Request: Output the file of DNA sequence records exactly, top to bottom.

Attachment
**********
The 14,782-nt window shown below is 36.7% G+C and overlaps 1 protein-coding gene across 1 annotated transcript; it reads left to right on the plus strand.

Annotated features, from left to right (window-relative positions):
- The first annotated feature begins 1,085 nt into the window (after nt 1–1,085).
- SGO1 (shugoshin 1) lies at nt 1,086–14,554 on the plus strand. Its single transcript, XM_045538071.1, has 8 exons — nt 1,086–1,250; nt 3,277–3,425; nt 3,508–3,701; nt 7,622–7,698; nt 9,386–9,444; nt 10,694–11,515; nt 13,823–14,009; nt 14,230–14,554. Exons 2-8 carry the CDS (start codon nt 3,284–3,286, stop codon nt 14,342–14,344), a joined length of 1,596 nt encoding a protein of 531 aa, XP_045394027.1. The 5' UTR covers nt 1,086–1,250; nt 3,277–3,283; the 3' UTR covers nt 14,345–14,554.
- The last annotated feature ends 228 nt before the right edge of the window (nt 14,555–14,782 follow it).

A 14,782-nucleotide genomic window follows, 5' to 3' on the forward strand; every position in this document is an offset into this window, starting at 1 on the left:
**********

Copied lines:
The 14,782-nt window shown below is 36.7% G+C and overlaps 1 protein-coding gene across 1 annotated transcript; it reads left to right on the plus strand.

Annotated features, from left to right (window-relative positions):
- The first annotated feature begins 1,085 nt into the window (after nt 1–1,085).
- SGO1 (shugoshin 1) lies at nt 1,086–14,554 on the plus strand. Its single transcript, XM_045538071.1, has 8 exons — nt 1,086–1,250; nt 3,277–3,425; nt 3,508–3,701; nt 7,622–7,698; nt 9,386–9,444; nt 10,694–11,515; nt 13,823–14,009; nt 14,230–14,554. Exons 2-8 carry the CDS (start codon nt 3,284–3,286, stop codon nt 14,342–14,344), a joined length of 1,596 nt encoding a protein of 531 aa, XP_045394027.1. The 5' UTR covers nt 1,086–1,250; nt 3,277–3,283; the 3' UTR covers nt 14,345–14,554.
- The last annotated feature ends 228 nt before the right edge of the window (nt 14,555–14,782 follow it).

A 14,782-nucleotide genomic window follows, 5' to 3' on the forward strand; every position in this document is an offset into this window, starting at 1 on the left: